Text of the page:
If you’re a fan of Apatow’s 2007 comedy Knocked Up and were particularly taken by the supporting characters Pete (Paul Rudd) and Debbie (Leslie Mann), then you’re in luck with this “sort-of sequel”, as the tagline has it, which focuses on Pete and Debbie and their adorable children (who, in real life, have Mann and Apatow as their parents).

And as the title has it, middle age is on the agenda as, firstly, Debbie and then Pete turn the big 4-0 in the same week. Can they work out their angst over aging and accept to grow old (dis)gracefully? Or will we just be confronted with two hours of their yelling at each other, with the odd break to allow the kids and remarried parents (including the likes of Albert Brooks and John Lithgow) to do their thing?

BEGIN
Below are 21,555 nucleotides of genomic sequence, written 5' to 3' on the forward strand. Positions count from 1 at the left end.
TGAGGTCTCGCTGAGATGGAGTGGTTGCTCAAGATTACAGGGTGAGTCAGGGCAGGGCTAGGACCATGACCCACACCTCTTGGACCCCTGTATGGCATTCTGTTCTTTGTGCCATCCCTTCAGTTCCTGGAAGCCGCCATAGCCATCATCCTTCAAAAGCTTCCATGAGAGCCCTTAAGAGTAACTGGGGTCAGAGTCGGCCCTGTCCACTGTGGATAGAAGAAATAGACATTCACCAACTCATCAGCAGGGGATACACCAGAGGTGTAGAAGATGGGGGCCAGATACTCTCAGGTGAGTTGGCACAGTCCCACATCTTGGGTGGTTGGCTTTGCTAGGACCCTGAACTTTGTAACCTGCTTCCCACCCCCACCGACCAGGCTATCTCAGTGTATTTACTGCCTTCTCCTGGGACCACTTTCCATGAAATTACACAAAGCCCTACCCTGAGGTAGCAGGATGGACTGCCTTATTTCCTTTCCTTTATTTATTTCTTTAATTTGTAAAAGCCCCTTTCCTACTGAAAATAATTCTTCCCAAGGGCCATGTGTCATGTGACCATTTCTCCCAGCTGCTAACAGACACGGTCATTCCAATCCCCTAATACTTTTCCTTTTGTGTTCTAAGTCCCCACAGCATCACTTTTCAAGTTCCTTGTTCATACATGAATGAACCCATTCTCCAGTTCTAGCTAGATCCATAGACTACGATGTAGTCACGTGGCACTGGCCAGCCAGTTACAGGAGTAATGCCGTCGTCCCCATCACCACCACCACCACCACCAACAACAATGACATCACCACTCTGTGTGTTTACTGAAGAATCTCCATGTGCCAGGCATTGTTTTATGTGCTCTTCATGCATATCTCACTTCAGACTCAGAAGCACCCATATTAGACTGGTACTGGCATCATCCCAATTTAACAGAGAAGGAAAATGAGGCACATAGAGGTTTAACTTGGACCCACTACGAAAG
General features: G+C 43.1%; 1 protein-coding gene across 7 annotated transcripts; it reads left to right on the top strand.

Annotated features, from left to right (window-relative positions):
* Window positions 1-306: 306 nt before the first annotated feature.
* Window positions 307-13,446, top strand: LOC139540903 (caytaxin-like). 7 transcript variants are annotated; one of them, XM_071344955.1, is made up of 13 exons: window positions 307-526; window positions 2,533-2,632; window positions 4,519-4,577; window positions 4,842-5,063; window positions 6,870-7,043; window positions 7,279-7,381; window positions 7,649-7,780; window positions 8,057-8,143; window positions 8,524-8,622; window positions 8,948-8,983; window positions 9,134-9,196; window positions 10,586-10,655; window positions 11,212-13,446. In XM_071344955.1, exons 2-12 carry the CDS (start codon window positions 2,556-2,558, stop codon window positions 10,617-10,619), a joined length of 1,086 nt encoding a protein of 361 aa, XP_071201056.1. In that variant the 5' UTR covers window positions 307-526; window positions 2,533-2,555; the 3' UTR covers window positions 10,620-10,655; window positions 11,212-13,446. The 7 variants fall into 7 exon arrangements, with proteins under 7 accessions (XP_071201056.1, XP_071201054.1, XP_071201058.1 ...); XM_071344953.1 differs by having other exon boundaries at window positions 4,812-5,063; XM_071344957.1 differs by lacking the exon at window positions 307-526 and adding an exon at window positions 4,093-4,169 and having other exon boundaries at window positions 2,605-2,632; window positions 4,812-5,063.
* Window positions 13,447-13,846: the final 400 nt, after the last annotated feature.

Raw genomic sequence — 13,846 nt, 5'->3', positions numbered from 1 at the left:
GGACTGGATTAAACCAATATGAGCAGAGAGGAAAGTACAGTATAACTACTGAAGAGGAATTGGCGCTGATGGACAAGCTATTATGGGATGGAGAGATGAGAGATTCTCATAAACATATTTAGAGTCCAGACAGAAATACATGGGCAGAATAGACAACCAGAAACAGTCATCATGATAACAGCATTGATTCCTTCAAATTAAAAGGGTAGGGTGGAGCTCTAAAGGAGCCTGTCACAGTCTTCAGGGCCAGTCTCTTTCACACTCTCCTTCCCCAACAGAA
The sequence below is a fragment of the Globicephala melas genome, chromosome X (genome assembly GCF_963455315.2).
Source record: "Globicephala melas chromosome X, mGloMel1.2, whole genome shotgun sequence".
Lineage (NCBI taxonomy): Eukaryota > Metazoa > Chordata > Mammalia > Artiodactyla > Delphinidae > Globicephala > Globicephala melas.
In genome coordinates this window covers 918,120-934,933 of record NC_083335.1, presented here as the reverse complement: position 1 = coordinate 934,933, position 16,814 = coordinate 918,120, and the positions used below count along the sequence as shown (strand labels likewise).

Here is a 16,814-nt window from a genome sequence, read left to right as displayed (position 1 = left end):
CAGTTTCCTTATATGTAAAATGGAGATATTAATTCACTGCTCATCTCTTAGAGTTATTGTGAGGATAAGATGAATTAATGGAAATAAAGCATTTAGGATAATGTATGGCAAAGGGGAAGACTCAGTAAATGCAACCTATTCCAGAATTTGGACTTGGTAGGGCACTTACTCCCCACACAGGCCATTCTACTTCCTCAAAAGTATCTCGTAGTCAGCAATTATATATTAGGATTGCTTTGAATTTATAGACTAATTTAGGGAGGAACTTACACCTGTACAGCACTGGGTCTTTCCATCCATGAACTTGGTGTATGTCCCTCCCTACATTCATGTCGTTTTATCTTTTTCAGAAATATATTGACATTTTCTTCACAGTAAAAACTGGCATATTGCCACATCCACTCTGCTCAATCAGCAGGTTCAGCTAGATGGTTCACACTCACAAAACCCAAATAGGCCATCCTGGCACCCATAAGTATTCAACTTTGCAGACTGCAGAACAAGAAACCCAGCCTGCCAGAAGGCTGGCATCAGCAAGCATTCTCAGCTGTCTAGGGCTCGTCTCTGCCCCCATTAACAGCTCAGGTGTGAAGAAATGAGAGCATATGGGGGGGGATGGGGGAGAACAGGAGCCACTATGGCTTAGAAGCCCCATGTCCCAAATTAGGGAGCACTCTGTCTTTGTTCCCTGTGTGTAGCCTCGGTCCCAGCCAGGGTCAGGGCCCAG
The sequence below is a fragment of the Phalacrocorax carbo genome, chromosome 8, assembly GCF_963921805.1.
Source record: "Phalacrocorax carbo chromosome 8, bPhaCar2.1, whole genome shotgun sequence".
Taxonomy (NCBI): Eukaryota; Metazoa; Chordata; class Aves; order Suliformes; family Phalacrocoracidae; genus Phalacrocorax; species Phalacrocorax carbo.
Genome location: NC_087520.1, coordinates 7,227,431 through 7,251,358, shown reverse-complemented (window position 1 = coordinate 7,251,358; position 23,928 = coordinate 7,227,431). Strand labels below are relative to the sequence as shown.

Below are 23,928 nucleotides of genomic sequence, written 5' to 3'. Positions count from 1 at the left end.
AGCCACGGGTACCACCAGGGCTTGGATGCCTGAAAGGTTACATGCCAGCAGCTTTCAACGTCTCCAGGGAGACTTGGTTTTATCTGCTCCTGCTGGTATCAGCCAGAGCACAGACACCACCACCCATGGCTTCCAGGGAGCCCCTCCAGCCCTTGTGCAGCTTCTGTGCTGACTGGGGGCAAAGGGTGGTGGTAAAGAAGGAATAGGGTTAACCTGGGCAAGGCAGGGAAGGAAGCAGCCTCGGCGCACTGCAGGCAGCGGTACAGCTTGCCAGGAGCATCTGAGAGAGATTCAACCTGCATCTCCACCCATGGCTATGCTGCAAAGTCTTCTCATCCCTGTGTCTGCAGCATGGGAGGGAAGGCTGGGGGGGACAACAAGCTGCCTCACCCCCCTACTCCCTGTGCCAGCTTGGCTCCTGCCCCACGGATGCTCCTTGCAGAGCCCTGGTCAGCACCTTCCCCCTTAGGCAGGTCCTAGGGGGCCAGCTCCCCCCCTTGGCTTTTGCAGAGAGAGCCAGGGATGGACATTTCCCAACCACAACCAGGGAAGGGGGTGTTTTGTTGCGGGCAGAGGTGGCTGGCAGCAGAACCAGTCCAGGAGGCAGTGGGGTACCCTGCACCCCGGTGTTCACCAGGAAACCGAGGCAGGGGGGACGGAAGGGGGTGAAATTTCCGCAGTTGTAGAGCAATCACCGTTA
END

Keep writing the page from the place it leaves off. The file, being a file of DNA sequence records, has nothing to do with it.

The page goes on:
Perhaps we can deliver a verdict by renaming the film This Is 63 — that’s the percentage, at the time of this writing, it’s getting on Rotten Tomatoes. “As his title implies, he could have taken a deeper plunge into the main task of middle age: revision,”= Time Out New York concludes, although  the New Yorker simply says it’s “very funny,” and The Hollywood Reporter feels “there are more than enough bawdy laughs and truthful emotional moments to put this over as a mainstream audience pleaser during a holiday season short on good comedies.”

TIME MAGAZINE: Read more about This Is 40, in this Subscriber-only article

On the Road

Tagline: Based on the Generation-Defining Novel by Jack Kerouac.